Being passive with referrals is the reason firms don’t see more referrals or get the type of referrals they want. They are afraid of making their clients uncomfortable, but you can bring in active referrals without it being uncomfortable or feeling salesy.
Before you even think about going after referrals though, you must start with your confidence. Successful referrals begin with 100% confidence and love for what you offer. If you don’t have this confidence and love, it comes across to your clients.
Think about one team member who absolutely can’t live without doing accounting work and argues its importance as compared with someone who is unsure about each tax return that goes out the door and isn’t enthusiastic with clients. I guarantee the former will get more referrals than the latter.
In this chapter, you’ll flesh out why your clients pick you, especially your best ones. This makes it easier to ask for referrals later on. We will also touch on points from Chapter 1 to help you bring on clients that are the right fit for the firm. Then, we’ll go through how to nurture your clients to make them want to refer you. Finally, I will tell you the absolute best methods for asking for referrals.
But first, let’s start off with a review of terms.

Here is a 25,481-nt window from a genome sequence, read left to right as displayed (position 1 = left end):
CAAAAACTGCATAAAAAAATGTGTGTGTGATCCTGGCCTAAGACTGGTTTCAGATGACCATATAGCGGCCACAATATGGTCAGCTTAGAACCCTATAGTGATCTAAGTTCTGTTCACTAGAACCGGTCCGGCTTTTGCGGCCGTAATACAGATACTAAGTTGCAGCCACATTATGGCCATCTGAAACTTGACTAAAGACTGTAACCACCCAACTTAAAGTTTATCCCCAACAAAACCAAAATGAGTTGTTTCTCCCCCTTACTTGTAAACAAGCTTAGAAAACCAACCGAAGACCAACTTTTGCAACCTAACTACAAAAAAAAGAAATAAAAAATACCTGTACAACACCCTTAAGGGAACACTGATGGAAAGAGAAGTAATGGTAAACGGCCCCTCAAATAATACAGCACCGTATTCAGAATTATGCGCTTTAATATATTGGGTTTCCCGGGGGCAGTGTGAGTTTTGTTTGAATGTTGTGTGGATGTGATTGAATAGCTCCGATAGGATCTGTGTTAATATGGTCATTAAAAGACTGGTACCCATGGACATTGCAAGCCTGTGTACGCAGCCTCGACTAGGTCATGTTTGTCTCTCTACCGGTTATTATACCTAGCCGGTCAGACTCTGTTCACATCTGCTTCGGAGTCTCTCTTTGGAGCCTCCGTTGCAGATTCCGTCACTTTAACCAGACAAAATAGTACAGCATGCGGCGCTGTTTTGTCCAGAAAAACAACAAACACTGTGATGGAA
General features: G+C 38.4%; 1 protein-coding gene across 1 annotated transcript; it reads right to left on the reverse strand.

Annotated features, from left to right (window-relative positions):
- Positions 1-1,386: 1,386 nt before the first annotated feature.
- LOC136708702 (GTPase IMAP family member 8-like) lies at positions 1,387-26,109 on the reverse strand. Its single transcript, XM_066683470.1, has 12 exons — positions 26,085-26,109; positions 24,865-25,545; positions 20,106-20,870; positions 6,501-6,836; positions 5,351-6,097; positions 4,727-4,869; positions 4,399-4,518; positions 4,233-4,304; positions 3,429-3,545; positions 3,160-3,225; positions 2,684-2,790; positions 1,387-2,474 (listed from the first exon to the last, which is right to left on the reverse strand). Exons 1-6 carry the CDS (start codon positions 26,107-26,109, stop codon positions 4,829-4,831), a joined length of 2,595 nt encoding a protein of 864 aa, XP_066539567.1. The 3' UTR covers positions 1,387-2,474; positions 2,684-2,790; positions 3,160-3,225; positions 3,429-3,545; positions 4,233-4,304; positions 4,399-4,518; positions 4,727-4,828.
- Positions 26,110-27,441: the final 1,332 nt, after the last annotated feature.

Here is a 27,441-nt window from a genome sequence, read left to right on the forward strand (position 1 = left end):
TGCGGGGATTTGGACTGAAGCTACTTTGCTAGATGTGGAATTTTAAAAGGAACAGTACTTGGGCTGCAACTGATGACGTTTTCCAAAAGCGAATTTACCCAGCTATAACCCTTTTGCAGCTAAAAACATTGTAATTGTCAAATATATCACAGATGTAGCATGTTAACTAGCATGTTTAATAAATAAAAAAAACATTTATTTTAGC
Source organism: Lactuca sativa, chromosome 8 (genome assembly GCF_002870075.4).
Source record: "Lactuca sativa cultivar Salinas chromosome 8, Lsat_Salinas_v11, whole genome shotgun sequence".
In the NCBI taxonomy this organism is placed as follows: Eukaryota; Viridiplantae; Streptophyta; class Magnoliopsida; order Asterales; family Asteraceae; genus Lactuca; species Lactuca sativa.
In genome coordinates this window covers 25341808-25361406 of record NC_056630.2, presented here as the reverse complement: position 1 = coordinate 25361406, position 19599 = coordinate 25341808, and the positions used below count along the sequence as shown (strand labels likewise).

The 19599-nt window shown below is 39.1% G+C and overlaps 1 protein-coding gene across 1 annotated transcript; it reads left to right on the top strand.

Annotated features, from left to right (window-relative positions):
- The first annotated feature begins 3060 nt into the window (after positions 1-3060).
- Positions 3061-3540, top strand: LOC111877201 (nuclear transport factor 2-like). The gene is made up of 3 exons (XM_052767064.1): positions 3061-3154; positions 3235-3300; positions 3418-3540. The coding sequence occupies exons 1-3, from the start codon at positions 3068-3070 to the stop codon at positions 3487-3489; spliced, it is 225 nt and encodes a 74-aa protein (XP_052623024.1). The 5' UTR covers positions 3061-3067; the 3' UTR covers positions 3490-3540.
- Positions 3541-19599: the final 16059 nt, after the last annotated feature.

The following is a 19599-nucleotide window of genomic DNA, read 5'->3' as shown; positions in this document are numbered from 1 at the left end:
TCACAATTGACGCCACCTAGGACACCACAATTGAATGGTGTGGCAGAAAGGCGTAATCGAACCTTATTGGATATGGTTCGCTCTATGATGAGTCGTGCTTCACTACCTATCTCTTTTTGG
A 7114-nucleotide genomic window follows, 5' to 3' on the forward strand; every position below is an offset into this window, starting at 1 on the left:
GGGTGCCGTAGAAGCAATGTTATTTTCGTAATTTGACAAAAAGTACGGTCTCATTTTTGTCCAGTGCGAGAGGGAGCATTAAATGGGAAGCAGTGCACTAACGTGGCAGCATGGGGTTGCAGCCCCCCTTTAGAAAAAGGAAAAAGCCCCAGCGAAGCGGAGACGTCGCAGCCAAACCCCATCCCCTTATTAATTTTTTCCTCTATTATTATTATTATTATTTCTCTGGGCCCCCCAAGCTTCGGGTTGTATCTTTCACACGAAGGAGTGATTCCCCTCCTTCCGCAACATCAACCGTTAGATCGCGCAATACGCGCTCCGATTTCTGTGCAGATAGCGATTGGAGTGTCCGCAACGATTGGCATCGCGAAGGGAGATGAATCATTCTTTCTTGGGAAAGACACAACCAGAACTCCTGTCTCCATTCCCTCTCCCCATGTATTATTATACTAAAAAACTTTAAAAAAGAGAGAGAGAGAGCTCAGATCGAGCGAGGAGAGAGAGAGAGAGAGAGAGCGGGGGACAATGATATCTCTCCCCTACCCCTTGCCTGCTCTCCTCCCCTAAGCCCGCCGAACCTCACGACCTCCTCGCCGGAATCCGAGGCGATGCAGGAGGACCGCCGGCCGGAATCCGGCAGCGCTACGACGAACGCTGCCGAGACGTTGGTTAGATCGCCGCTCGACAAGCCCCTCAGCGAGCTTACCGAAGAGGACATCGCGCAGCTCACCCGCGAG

Your Unique Selling Point
We’ve gone over your USP already, so if you don’t remember this, you will want to go back and review prior chapters. When you’ve done that, come back with your USP.
Before we get into this section, you should know the value you want to bring to the marketplace and what type of clients you wish to attract. Remember, you must have a target market and message.
Your market is the type of industry and/or service you wish to be an expert in. For example, you might want to be the go-to CPA firm for construction companies.
Then, your message attracts your market as you highlight the results you bring to your ideal client base. Earlier, we used this example: we help seven- and eight-figure construction companies automate their back office finances, so they can they increase cash flow, grow faster, and save more money on their returns.
These form the basis for your USP. Your next step is figuring out how your clients view your USP. What do you solve for them?
The easiest way to do this is to just ask! Sit down individually with a handful of clients you trust and enjoy working with. You can do that by sending them this email: